The Cyrillic watermark near the end shows up on both videos, so isn't likely related to the challenge, but I didn't see the Cyrillic text with the arrow in the youtube video. That could be relevant, as it could indicate that text and/or image was inserted as part of the challenge. With my attention now focused on the Cyrillic, I eventually notice that @yvmqznrm posted "WE DON'T ABANDON OUR OWN" in the Discord chat. He verifies that the Cyrillic in the video looks like СВОИХ НЕ БРОСАЕМ, which has that translation. Unfortunately, that's a relatively common saying and is far too generic to do anything with at this point with respect to the challenge. It appears that the text was probably just an artifact from wherever the original video was copied from.

Interestingly, it sounds like the edit was part of Russian propaganda since the text appears with respect to the soldiers running away from the destroyed tank. My suspicions that the channel administrators are secretly Russian agents are heightened. Nevertheless, my mind quickly races back to the challenge.

Changing the colors and brightness in the video and watching at a reduced speed don't seem to reveal any hidden text or images in the video. There could also be something wrong with the MP4 structure itself, but the bitrate is consistent with the file size, so there's not much of a chance of hidden data there.

The only really suspicious thing that I've noticed is the file name itself, PmlkpDvee_QimvsakxcGmrrGmyvbsrydiq.

Taken along with the dropbox page title, VigSays, I make a connection to the vigenere cipher. 'Vig' is sometimes used in classical cipher circles as shorthand for the 'vigenere' cipher. But just because it's faster, I check the common caesar shifts with, and check for any simple substitutions with quipqiup: Those are useful tools to keep handy if working on CTFs in general.

None of the sections look like any well-known IDs for social media sites, with the exception of the ending Gmyvbsrydiq - YouTube video IDs are the same length (as one example). However, there are no numbers, which is unusual for a Youtube video. I try it anyway just to rule it out. No luck. Nothing obvious jumps out, so it's on to vigenere in line with the hint.

Using the key 'Says' or 'VigSays' produces incomprehensible text. Another cipher? Again no apparent luck with caesar shifts or simple substitutions. As anyone who's worked with ciphers knows, sometimes you just have to spend some time banging your head against a wall before a solution reveals itself.

In this case, the text we have is relatively short, only 33 characters (not including the underscore). Generally, the ACA recommends the key length times 10-15 for creating puzzles with vigenere, in order to help ensure the text is able to be unambiguously decrypted using pen and paper cryptanalysis. With 33 characters, that would mean the key would have to be pretty short to have any luck at decrypting it reliably. (In real life, doing this kind of analysis to rule out longer key sizes wouldn't make much sense, but it turns out it is pretty useful for CTFs). Let's look for a key of length 3, so write out the cipher text in sets of 3:


Not many repeats, only 'V' repeats twice in the first position. Assuming that's the most common English letter, E (12% frequency in English text), we can use a site like to quickly test different keys. If the text is E, we can use a key with E against the cipher text to see what it produces, then that would be the key in that position. In this case, that gives an 'R'. Trying an 'R' as the key in the first position, we see the message might start with a 'Y'. More interestingly, the third letter in that case (with the same key) would be a 'U'. Could it be 'YOU'? The key wouldn't make sense for that, it would be 'RYR', but trying it gives nonsense after the word 'YOU', so no luck. Worse, I notice the key 'R' in the first position produces a 'Z' in the fourth set... that pretty much rules that out.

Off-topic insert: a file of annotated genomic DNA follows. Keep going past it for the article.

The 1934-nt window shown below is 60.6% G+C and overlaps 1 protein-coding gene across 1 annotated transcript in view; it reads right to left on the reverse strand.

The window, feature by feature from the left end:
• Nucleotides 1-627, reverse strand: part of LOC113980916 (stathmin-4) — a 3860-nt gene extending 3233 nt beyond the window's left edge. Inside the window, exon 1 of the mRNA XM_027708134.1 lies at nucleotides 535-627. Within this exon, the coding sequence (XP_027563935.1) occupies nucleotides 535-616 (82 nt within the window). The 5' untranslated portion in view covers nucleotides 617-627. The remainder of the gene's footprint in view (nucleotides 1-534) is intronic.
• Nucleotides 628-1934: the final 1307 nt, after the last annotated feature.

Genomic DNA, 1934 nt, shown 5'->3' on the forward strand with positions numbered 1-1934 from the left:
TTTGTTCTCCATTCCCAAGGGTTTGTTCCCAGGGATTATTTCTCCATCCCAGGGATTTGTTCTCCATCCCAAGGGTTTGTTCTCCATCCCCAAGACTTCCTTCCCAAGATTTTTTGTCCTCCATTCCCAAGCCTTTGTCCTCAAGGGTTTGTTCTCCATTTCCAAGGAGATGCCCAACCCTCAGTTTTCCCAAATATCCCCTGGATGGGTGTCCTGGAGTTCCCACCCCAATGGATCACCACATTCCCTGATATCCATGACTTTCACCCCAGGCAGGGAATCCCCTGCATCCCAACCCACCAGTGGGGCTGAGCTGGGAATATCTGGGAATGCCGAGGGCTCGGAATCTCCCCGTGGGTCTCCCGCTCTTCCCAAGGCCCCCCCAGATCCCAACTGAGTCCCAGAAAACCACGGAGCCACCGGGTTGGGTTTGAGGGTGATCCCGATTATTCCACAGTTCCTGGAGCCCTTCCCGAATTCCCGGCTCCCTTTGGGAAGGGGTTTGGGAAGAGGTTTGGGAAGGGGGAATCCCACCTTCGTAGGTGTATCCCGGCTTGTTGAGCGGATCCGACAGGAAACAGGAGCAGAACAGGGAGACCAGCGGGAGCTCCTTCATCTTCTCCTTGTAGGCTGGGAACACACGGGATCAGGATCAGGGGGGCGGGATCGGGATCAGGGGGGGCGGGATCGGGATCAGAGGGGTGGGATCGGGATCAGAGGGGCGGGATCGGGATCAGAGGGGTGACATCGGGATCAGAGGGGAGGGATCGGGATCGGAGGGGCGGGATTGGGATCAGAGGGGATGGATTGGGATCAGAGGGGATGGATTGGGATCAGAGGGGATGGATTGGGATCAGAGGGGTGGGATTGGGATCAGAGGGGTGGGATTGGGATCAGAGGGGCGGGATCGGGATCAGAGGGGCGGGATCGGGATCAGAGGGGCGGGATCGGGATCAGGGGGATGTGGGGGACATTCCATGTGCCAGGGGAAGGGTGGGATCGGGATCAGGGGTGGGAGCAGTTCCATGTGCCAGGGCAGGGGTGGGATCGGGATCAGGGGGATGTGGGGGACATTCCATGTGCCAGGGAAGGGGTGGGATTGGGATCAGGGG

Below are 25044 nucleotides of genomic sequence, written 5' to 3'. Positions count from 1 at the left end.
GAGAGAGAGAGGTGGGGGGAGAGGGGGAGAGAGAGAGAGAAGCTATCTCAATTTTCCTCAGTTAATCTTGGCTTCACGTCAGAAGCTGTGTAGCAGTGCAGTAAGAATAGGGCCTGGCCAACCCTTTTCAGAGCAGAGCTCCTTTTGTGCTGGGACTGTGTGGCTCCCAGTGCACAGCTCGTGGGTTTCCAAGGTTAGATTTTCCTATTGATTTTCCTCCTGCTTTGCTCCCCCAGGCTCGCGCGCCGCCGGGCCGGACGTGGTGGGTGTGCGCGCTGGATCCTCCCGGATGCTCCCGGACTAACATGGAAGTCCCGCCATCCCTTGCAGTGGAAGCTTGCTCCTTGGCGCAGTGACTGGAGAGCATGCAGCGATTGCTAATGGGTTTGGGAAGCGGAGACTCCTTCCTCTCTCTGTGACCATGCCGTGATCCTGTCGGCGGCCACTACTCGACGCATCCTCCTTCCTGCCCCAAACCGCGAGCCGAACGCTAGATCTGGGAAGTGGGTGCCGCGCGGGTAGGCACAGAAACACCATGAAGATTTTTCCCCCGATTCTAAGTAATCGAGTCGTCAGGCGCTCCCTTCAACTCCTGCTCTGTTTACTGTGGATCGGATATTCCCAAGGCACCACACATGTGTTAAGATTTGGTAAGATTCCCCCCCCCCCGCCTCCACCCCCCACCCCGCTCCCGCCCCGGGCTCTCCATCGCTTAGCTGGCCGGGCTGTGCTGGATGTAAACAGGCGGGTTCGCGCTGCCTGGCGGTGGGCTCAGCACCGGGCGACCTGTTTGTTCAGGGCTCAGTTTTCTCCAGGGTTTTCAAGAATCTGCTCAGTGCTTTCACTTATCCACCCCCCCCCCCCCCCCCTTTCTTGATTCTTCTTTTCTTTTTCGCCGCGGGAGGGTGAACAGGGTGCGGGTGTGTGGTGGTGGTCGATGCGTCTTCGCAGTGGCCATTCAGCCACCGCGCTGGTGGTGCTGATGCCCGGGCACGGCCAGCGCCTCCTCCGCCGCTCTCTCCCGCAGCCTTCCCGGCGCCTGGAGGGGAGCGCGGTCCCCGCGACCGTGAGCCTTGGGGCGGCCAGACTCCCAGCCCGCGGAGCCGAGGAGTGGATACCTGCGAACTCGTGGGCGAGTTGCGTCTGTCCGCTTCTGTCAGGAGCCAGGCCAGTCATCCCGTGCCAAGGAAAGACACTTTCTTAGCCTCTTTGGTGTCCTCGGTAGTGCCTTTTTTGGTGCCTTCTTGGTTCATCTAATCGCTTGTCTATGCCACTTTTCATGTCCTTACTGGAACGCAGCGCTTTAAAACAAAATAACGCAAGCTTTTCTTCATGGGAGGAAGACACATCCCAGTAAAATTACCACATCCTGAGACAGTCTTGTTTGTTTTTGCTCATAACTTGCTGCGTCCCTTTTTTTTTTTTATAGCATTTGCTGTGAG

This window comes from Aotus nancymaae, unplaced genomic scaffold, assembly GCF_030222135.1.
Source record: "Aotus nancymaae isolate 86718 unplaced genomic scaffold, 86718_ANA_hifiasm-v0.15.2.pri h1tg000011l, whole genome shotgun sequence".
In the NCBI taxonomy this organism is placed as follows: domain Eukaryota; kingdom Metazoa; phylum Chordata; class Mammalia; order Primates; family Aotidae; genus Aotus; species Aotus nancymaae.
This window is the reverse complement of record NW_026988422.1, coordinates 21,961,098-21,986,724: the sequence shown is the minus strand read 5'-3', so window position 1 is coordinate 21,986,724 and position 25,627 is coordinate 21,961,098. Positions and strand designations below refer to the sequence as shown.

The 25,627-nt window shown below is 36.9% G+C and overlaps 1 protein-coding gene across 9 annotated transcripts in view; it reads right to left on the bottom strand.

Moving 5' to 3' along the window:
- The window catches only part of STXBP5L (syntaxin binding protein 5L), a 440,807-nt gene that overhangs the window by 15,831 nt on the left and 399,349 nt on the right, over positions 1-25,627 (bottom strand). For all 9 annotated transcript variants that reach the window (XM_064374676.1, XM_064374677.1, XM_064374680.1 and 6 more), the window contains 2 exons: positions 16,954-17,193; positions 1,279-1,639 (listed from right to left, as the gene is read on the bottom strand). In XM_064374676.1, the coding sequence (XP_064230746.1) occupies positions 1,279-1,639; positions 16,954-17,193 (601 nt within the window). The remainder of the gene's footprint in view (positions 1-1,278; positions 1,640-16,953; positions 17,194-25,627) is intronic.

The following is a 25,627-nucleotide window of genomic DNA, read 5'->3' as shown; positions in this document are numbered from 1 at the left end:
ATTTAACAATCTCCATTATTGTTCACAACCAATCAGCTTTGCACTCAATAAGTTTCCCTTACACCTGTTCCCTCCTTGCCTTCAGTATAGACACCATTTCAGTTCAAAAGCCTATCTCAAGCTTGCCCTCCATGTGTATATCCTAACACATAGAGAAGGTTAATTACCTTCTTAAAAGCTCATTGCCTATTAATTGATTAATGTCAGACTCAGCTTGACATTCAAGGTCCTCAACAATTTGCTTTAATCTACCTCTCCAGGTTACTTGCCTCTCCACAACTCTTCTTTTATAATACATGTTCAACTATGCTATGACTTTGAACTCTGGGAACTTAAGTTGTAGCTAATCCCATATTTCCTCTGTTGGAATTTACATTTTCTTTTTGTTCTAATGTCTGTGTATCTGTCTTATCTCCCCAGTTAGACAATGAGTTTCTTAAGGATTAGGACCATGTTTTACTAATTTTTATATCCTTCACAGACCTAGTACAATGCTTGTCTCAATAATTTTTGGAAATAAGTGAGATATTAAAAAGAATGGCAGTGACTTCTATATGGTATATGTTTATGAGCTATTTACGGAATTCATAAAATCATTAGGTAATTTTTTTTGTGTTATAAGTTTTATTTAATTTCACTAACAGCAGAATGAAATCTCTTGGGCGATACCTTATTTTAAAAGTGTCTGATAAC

Hopefully, this illustrates some of the trial and error involved, especially if you're not using an automated solver, so that you get an idea about what to look for and what might make good heuristics. Eventually, after some trial and error, I guess the key. To my astonishment, it is simpler than I was making it out to be - the key is simply 'key'.

This gives FinalFlag_GeolocateWithCoordinates.


Part Three - No Steeples in Sight

I look in the video for anything that might be able to be used to help geolocate the area. Unfortunately, there are no unique buildings with strange steeples this time around. Perhaps this wasn't intended, but armed with the knowledge of this being a recent event and some useful context about what happened from the previous stages - a Russian T-90M tank being destroyed by an AT4 in Ukraine - I begin to search for clues to geolocate the event depicted.

Limiting search results to the last month is helpful in this part of the hunt since there are several posts about other tanks being destroyed - and a lot of chatter about Luhansk Oblast in particular. (Allegedly, multiple people recently posted that the building in Rubizhne at these coordinates is storing some Russian tanks - while I cannot confirm, it was interesting enough to share: 48°59'06.5"N 38°25'10.2" E).

After ruling out a couple of locations that seemed to talk about the incident but didn't seem likely, eventually I come across this video which identifies the incident as being near Novoselivske:

Novoselivske is a very small town, and the surroundings look very similar. I quickly send Overt Operator the coordinates of Novoselivske, after sanitizing them to be relatively generic, but he says I have to be more specific.

Dang, he's on to me.

After searching maps of Novoselivske for a few minutes, I find a field that seems very likely and send more specific coordinates - 49°31'34.0"N 37°57'56.8"E. I imagine the response as I receive the confirmation:

"Hit! You've just sunk my T-90M!".


Epilogue: I realize now that, had I watched the second YouTube video to the end, it shows the location pinpointed as well. Just a friendly reminder for my future self to fully explore any relevant material.